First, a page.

By Christina Hennessy on November 22, 2015 at 1:01 AM
One day a young Connecticut brewmaster inspired by love created a red IPA, a potable of unique depth and flavor, with fresh ginger. This became Oxford’s Black Hog Brewing Co.’s Ginga Ninja, an homage to the red-haired woman who had captured his heart. So when it came to the label, do you think any image would do?
The team behind one of the state’s newest breweries didn’t think so, and instead called upon Hamden artist Maximilian Toth. The end result is a woman whose voluminous locks of red hair swirl about her head, inches above throwing stars she holds clasped in her hands. It is an image that could just as easily hang above the mantel, as slip into a beer koozie.
“We wanted Max to do some truly fine art,” says Tom Sobocinski, who opened Black Hog Brewing in 2014 with his brother Jason, a longtime friend of Toth’s, and brewer Tyler Jones. “Brewing itself is a science, but also an art. A lot of thought goes into the product.”
A potent mix of visual art, typography and storytelling, beer-label art is a siren calling from the shelf — a promise that the brew within is as interesting as the package that is covering it. As the craft-beer industry grows across the state and nation, shelf display space gets tighter, meaning the humble bottle or can must increasingly stand out.
“It is a totally new canvas for me, a very different process,” says Toth, whose work has been on display in galleries across the country, including New York City and Yale University, where he earned his master’s in fine arts about 10 years ago. “This is a new venue to play with, too, something that wouldn’t exist for me in the fine art world or, at least, I haven’t found a way to make it exist up to this point.”
Package design has long been an important element of consumer culture, and during the “Mad Men” era, top artists had their hand in design and logo creation — even some of the beer logos and label art that inspires the current generation of beer makers. But as Two Roads Brewing Co.’s Jordan Bochanis sees it, today’s craft-beer drinkers take a more holistic approach, meaning every component of creation becomes important — from the ingredients to the colors on the label.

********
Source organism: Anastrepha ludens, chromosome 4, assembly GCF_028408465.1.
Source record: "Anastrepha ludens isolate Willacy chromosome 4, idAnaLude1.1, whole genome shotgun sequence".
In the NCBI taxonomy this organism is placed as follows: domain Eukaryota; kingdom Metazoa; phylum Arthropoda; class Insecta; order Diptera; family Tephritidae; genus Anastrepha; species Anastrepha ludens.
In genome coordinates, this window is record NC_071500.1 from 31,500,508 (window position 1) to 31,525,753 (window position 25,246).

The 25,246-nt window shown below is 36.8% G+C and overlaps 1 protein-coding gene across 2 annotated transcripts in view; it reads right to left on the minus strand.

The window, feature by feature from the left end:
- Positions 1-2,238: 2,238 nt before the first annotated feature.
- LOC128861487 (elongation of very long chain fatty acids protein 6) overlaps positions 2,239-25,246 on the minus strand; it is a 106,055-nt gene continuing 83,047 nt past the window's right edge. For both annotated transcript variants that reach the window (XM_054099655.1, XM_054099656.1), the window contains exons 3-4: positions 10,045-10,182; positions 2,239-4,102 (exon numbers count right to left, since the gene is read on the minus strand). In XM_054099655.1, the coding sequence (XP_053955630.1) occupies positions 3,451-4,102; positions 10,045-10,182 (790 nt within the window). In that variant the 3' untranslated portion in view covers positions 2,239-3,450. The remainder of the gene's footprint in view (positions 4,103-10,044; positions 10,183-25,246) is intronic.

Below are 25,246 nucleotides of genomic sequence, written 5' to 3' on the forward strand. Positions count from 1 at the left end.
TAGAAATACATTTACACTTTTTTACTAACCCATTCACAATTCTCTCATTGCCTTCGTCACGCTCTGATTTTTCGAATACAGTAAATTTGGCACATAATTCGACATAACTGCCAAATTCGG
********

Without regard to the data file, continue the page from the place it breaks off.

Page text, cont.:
“People who enjoy craft beers also enjoy discovering more about the beer, diving into the story, reading the labels and appreciating the art,” says Bochanis, a Bridgeport native, who handles the Stratford brewery’s design work through his agency BRZoom, which he runs with two other partners. “There are a lot of nuances in the designs that contribute to telling the story about the ingredients or how the beer was created.”
Like their counterparts in the fine arts world, afficionadoes, such as Steven Speeg, of Wallingford, collect bottles and cans, particularly those of limited runs. On a recent evening, Speeg, associate creative director at the World Wrestling Entertainment headquarters in Stamford, thumbs through the 2014 book, “Cool Beer Labels: The Best Art & Design from Breweries Around the World,” which he co-wrote with former Stamford resident Daniel Bellon. Speeg credits Magic Hat’s No. 9 as the first bottle design that caught his attention back in the 1990s — a distinct visual departure from the streams and mountain ranges that dominated the cans and bottles of mass-produced brews.
Since then, craft-beer growth has led to inventive bottles, growlers and cans from small and independent brewers. “Some are very graphic, some feature fine art illustration and some have just beautiful topography. It really runs the gamut,” says Speeg, who takes equal care in crafting labels for Spooky Brewery, the home-brewing line he does as a hobby. They are inspired by old-school horror films, such as the 1977 Italian horror film, “Suspiria.”
The book shows myriad ways brewers team up with artists to provide hints about ingredients and the type of beer brewed. Labels can hold clues as to where it is made, including glimpses of skylines or iconic images, such as the former U.S. Baird plant where Two Roads operates.
“It is an interesting medium,” Speeg says. “You only have so much space and a certain amount of that space must be for things the government makes you list. It’s why a lot of newer companies are doing cans, because you have so much more space for the art. You get a much bigger canvas.”
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